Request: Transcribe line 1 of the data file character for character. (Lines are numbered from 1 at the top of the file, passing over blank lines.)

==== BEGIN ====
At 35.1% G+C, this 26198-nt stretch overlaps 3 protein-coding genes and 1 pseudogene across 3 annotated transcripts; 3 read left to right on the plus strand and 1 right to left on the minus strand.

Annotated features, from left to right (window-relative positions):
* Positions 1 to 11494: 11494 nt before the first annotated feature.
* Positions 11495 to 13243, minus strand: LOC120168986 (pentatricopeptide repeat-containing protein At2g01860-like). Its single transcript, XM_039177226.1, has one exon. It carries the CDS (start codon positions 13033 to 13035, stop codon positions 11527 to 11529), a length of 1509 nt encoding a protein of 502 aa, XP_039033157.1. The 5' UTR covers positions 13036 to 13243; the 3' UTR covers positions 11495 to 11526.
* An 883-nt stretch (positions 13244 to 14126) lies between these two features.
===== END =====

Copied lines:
At 35.1% G+C, this 26198-nt stretch overlaps 3 protein-coding genes and 1 pseudogene across 3 annotated transcripts; 3 read left to right on the plus strand and 1 right to left on the minus strand.